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THE critical reader of the story called The Wife of his Youth, which appeared in these pages two years ago, must have noticed uncommon traits in what was altogether a remarkable piece of work. The first was the novelty of the material; for the writer dealt not only with people who were not white, but with people who were not black enough to contrast grotesquely with white people, -- who in fact were of that near approach to the ordinary American in race and color which leaves, at the last degree, every one but the connoisseur in doubt whether they are Anglo-Saxon or Anglo-African. Quite as striking as this novelty of the material was the author's thorough mastery of it, and his unerring knowledge of the life he had chosen in its peculiar racial characteristics. But above all, the story was notable for the passionless handling of a phase of our common life which is tense with potential tragedy; for the attitude, almost ironical, in which the artist observes the play of contesting emotions in the drama under his eyes; and for his apparently reluctant, apparently helpless consent to let the spectator know his real feeling in the matter. Any one accustomed to study methods in fiction, to distinguish between good and bad art, to feel the joy which the delicate skill possible only from a love of truth can give, must have known a high pleasure in the quiet self-restraint of the performance; and such a reader would probably have decided that the social situation in the piece was studied wholly from the outside, by an observer with special opportunities for knowing it, who was, as it were, surprised into final sympathy.
Now, however, it is known that the author of this story is of negro blood, -- diluted, indeed, in such measure that if he did not admit this descent few would imagine it, but still quite of that middle
It is not from their racial interest that we could first wish to speak of them, though that must have a very great and very just claim upon the critic. It is much more simply and directly, as works of art, that they make their appeal, and we must allow the force of this quite independently of the other interest. Yet it cannot always be allowed. There are times in each of the stories of the first volume when the simplicity lapses, and the effect is as of a weak and uninstructed touch. There are other times when the attitude, severely impartial and studiously aloof, accuses itself of a little pompousness. There are still other times when the literature is a little too ornate for beauty, and the diction is journalistic, reporteristic. But it is right to add that these are the exceptional times, and that for far the greatest part Mr. Chesnutt seems to know quite as well what he wants to do in a given case as Maupassant, or Tourguenief, or Mr. James, or Miss Jewett, or Miss Wilkins, in other given cases, and has done it with an art of kindred quiet and force. He belongs, in other words, to the good school, the only school, all aberrations from nature being so much truancy and anarchy. He sees his people very clearly, very justly, and he shows them as he sees them, leaving the reader to divine the depth of his feeling for them. He touches all the stops, and with equal delicacy in stories of real tragedy and comedy and pathos, so that it would be hard to say which is the finest in such admirably rendered effects as The Web of Circumstance, The Bouquet, and Uncle Wellington's Wives. In some others the comedy degenerates into satire, with a look in the reader's direction which the author's friend must deplore.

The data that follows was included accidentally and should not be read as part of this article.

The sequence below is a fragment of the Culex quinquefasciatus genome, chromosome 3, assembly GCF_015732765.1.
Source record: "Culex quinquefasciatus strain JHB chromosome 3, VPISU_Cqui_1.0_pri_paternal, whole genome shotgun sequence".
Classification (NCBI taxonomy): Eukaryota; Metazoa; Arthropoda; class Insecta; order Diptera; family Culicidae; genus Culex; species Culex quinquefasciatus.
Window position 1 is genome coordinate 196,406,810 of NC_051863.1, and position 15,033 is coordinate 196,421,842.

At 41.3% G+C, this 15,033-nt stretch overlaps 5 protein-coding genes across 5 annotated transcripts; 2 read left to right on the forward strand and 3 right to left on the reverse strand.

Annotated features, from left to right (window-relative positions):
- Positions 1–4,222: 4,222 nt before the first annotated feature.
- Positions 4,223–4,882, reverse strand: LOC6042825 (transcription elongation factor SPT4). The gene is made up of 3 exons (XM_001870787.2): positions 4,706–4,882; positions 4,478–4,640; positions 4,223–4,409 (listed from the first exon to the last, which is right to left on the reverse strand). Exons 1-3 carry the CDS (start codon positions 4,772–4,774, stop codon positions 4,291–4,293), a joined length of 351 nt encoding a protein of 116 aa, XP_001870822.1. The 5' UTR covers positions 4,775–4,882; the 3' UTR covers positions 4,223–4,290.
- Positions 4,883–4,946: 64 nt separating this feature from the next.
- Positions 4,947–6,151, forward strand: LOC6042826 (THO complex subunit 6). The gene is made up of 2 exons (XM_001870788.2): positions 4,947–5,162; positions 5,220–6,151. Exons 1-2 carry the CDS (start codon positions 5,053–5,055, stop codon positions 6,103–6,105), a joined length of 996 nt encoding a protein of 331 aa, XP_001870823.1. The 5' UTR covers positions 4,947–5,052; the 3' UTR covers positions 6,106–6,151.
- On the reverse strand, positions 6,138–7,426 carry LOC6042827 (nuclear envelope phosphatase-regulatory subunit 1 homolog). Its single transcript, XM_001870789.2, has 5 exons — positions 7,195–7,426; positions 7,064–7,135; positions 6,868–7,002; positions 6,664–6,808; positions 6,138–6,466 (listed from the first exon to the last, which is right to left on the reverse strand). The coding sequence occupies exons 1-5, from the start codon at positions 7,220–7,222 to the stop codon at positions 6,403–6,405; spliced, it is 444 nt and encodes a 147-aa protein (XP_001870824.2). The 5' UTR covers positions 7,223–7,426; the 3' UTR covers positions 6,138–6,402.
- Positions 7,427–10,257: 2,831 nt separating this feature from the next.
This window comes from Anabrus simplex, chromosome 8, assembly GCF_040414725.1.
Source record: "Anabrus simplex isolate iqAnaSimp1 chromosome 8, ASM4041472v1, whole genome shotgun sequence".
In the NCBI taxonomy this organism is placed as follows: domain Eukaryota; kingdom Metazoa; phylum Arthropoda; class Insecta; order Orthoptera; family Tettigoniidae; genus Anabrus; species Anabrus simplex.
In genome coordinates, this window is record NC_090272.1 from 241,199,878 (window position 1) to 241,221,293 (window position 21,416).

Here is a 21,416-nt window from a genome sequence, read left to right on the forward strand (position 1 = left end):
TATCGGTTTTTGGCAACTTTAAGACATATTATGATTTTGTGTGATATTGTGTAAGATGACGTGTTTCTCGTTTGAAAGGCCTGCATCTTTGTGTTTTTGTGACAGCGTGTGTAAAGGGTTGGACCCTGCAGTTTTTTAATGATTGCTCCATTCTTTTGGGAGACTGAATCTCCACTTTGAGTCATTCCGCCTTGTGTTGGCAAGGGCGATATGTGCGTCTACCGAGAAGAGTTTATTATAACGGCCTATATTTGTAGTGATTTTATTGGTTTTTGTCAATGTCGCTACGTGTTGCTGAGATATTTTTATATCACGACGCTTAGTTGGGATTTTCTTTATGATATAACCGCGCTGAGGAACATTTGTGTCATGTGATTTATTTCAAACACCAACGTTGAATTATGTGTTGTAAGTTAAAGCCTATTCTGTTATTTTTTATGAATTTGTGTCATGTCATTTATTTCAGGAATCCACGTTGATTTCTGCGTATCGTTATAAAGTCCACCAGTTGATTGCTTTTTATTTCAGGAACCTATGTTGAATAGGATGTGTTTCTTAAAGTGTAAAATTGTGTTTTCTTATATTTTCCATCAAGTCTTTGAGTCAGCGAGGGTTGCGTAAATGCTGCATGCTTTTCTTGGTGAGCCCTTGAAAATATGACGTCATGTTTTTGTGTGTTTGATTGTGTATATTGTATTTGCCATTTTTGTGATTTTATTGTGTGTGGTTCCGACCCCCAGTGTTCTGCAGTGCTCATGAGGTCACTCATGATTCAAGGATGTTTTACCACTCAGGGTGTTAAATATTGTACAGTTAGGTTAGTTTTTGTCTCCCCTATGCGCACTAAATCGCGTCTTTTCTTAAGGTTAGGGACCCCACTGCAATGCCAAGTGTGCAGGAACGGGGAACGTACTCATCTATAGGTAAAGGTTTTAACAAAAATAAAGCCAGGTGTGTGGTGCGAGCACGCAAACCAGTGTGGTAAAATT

As these stories are of our own time and country, and as there is not a swashbuckler of the seventeenth century, or a sentimentalist of this, or a princess of an imaginary kingdom, in any of them, they will possibly not reach half a million readers in six months, but in twelve months possibly more readers will remember them than if they had reached the half million. They are new and fresh and strong, as life always is, and fable never is; and the stories of The Conjure Woman have a wild, indigenous poetry, the creation of sincere and original imagination, which is imparted with a tender humorousness and a very artistic reticence. As far as his race is concerned, or his sixteenth part of a race, it does not greatly matter whether Mr. Chesnutt invented their motives, or found them, as he feigns, among his distant cousins of the Southern cabins. In either case, the wonder of their beauty is the same; and whatever is primitive and sylvan or campestral in the reader's heart is touched by the spells thrown on the simple black lives in these enchanting tales. Character, the most precious thing in fiction, is as faithfully portrayed against the poetic background as in the setting of the Stories of the Color Line.
Yet these stories, after all, are Mr. Chesnutt's most important work, whether we consider them merely as realistic fiction, apart from their author, or as
But that is his personal affair. Our own more universal interest in him arises from the more than promise he has given in a department of literature where Americans hold the foremost place. In this there is, happily, no color line; and if he has it in him to go forward on the way which he has traced for himself, to be true to life as he has known it, to deny himself the glories of the cheap success which awaits the charlatan in fiction, one of the places at the top is open to him. He has sounded a fresh note, boldly, not blatantly, and he has won the ear of the more intelligent public.